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The paradox of alliances– strong economics but fragile politics

It’s not just in international relations that identity politics can sabotage opportunities to cooperate for mutual economic benefit. Much the same can happen to cooperation between firms. Organizations form alliances because they make strategic and economic sense. Yet often the potential for collaboration is undermined by the distrust and fears of the partners.

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Did Caravaggio paint Judith Beheading Holofernes?

A disconcerting exclusion of alternative views and scholarship has marked the very carefully choreographed two-year long build-up toward the most controversial sale of a seicento picture this year—that of the so-called Toulouse Judith Beheading Holofernes, ascribed to Caravaggio. The arguments presented in its favour look compelling. A contemporary document refers to it in Naples in 1607; a copy of it by Louis […]

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Idioms: the American heritage

Idioms, especially if we add proverbs and familiar quotations to them, are a shoreless ocean. Especially numerous are so-called gnomic sayings (aphorisms) like make hay while the sun shines, better safe than sorry, and a friend in need is a friend indeed. Their age is usually hard or even impossible to determine. Since most of them reflect people’s universal experience, they may be very old.

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A forgotten African satirist: A.B.C. Merriman-Labor

In 1904, twenty-six-year-old A.B.C. Merriman-Labor stamped the red dust of Freetown’s streets from his shoes and headed for London. There he intended to prove his literary skill to the world. The Sierra Leone Weekly News had assured him that his color would no obstacle there, and he could “go anywhere, wherever his merits, either intellectual or social, will take him.”

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Twenty years since Eyes Wide Shut

Twenty years after Stanley Kubrick’s death and the release of his last film, Eyes Wide Shut, the film and its director have reached a peak of popularity and public interest. The film met with a decidedly mixed reception on its original release as audiences, led to believe they were about to see an erotic film with […]

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How austerity politics hurts prisoners

The Battle of Dunkirk–the 1940 allied evacuation of 338,226 Belgian, British, and French troops from the beaches of Northern France–has been continually accentuated as a critical moment of the World War II. In “a miracle of deliverance,” as Winston Churchill, the then-prime Minister called it, hundreds of thousands of soldiers came together in a resourceful feeling of togetherness. Today, Dunkirk remains a symbol of determination against adversity.

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The evolution of the book to the digital page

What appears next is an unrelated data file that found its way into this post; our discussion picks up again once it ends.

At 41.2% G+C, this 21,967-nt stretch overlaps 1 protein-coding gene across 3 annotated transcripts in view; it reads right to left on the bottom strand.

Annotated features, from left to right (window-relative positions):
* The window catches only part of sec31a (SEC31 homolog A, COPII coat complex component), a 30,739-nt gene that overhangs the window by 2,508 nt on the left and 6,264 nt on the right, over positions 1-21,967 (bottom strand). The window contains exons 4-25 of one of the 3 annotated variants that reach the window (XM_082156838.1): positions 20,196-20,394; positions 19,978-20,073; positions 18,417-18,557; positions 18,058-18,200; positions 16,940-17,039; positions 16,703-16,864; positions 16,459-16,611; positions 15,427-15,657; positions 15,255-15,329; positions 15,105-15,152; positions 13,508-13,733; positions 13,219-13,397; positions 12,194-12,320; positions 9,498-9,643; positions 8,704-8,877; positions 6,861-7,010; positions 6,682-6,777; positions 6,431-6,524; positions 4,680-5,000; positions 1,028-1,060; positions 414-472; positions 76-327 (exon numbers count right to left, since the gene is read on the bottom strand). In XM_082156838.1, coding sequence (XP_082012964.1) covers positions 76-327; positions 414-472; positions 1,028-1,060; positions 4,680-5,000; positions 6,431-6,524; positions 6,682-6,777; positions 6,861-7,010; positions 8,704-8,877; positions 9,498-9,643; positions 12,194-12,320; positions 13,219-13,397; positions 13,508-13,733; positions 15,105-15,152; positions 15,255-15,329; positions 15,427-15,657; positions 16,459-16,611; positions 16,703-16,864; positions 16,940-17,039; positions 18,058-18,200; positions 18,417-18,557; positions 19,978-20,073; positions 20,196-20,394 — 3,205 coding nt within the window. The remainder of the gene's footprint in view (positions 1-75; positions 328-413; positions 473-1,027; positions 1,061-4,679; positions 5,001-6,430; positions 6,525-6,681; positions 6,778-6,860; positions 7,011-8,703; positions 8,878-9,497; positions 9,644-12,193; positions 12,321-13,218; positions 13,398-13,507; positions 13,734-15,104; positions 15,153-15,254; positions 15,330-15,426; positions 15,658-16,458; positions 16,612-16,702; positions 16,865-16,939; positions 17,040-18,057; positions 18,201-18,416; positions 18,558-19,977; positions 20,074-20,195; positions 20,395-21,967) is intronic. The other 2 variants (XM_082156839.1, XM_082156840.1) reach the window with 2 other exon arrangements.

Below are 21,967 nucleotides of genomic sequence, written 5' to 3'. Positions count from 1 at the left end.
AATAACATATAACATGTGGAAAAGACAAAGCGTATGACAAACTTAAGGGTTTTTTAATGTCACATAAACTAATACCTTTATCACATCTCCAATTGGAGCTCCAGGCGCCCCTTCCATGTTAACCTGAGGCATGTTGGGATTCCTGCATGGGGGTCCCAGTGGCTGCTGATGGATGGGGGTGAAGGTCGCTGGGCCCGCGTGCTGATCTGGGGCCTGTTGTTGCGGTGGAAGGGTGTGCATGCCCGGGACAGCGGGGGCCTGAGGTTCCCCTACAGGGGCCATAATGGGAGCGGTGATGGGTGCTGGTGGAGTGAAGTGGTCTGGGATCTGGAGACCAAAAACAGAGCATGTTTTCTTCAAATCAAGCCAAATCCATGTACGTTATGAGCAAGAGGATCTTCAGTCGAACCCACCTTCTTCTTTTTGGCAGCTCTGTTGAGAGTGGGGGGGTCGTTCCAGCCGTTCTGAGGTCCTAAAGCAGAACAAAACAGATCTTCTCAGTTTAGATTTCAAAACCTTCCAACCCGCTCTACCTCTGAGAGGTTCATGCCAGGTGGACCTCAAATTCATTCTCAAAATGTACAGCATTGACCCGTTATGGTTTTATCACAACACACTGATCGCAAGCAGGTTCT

Ever the early-adopter, I recently bought myself a Kindle. The e-reader is now available in a variety of models pitched at a variety of price points. Mine is called a Paperwhite. The name, like much about the digital reading experience, looks to elide the gap between reading on paper and reading on a plastic screen.

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Standing in Galileo’s shadow: Why Thomas Harriot should take his place in the scientific hall of fame

The enigmatic Elizabethan Thomas Harriot never published his scientific work, so it’s no wonder that few people have heard of him. His manuscripts were lost for centuries, and it’s only in the past few decades that scholars have managed to trawl through the thousands of quill-penned pages he left behind. What they found is astonishing—a glimpse into one of the best scientific minds of his day, at a time when modern science was struggling to emerge from its medieval cocoon.

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From rabbits to gonorrhea: “clap” and its kin

Three years ago, I discussed the origin of several kl– formations, all of which were sound-symbolic: kl- appeared to suggest cleaving, cluttering, and the like. In this context, especially revealing is the etymology of cloth. The problem with such consonant groups is that there is rarely anything intrinsically symbolic in them.

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The worrying future of trade in Africa

Africa is on the cusp of creating the African Continental Free Trade Area. This will be the first step on a long journey towards creating a single continental market with a customs union and free movement of people and investment – similar to the European Union.

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How technology is changing reproduction and the law

Millions of Americans rely on the likes of birth control, IVF, and genetic testing to make plans as intimate and far-reaching as any they ever make. This is no less than the medicine of miracles. It fills empty cradles, frees families from terrible disease, and empowers them to fashion their lives on their own terms.

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